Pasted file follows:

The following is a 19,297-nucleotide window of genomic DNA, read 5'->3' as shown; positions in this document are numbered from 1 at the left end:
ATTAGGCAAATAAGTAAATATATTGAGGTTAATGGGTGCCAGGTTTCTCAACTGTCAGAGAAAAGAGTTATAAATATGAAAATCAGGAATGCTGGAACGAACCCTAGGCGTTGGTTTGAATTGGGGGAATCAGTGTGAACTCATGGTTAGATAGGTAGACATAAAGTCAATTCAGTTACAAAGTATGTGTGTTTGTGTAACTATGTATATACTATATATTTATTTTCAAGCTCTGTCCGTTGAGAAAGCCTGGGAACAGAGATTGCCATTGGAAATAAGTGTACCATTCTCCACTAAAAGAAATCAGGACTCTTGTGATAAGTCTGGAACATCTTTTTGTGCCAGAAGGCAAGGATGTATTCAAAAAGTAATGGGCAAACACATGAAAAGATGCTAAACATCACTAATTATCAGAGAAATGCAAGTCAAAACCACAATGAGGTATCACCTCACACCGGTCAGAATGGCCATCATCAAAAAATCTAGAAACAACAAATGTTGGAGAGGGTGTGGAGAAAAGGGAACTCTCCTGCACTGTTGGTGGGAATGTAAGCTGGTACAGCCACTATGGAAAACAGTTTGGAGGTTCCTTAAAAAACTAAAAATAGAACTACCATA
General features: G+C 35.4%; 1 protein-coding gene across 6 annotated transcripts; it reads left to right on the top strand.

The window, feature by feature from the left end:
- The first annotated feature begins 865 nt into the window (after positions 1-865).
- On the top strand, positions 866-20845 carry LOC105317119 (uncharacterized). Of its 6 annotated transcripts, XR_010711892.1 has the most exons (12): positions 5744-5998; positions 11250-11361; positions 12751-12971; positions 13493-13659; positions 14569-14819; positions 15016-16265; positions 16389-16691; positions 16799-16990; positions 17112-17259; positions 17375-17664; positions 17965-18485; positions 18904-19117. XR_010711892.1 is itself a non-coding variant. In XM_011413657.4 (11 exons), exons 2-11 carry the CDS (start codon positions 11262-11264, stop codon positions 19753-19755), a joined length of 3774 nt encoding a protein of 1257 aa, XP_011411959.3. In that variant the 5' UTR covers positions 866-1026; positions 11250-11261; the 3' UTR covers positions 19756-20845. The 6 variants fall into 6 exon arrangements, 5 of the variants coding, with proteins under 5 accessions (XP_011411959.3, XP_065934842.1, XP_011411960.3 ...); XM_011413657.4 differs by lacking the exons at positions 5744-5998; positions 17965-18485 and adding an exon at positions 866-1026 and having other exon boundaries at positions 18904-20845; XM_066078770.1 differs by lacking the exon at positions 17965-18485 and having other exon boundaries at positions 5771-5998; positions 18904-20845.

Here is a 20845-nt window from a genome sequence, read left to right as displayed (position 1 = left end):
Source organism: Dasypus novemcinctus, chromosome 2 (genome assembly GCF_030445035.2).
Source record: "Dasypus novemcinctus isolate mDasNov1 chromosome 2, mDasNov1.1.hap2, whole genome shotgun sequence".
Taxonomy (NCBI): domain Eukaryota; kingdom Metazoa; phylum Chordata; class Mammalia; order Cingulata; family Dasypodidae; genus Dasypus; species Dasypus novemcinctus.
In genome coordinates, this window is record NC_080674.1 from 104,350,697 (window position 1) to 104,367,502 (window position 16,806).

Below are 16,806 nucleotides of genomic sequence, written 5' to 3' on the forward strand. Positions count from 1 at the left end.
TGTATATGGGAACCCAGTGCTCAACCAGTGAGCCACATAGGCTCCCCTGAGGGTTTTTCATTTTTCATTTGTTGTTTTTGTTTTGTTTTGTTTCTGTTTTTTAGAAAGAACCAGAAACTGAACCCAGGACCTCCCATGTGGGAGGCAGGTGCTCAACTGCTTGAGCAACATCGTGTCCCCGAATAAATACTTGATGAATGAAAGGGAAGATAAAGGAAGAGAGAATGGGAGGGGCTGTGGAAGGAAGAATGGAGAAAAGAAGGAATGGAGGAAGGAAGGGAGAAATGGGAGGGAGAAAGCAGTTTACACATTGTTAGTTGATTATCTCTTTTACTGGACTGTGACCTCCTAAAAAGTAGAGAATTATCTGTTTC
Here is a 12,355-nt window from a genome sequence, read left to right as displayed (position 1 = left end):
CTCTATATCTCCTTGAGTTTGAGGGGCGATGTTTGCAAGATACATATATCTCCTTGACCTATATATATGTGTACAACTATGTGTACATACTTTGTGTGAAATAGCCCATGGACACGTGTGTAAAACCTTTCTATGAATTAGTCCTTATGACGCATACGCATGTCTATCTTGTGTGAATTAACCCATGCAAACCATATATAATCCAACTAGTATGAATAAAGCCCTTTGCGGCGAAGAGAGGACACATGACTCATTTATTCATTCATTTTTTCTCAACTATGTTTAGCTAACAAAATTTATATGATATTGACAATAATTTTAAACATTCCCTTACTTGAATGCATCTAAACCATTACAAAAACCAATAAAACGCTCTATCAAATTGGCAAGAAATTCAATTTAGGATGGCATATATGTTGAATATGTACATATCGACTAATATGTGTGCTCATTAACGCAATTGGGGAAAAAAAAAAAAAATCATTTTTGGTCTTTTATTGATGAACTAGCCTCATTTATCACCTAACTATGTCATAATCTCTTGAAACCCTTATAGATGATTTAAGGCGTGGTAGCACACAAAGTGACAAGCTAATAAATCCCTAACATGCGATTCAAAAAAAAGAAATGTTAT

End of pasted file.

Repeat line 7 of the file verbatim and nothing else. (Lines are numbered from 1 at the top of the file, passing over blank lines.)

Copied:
Here is a 20845-nt window from a genome sequence, read left to right as displayed (position 1 = left end):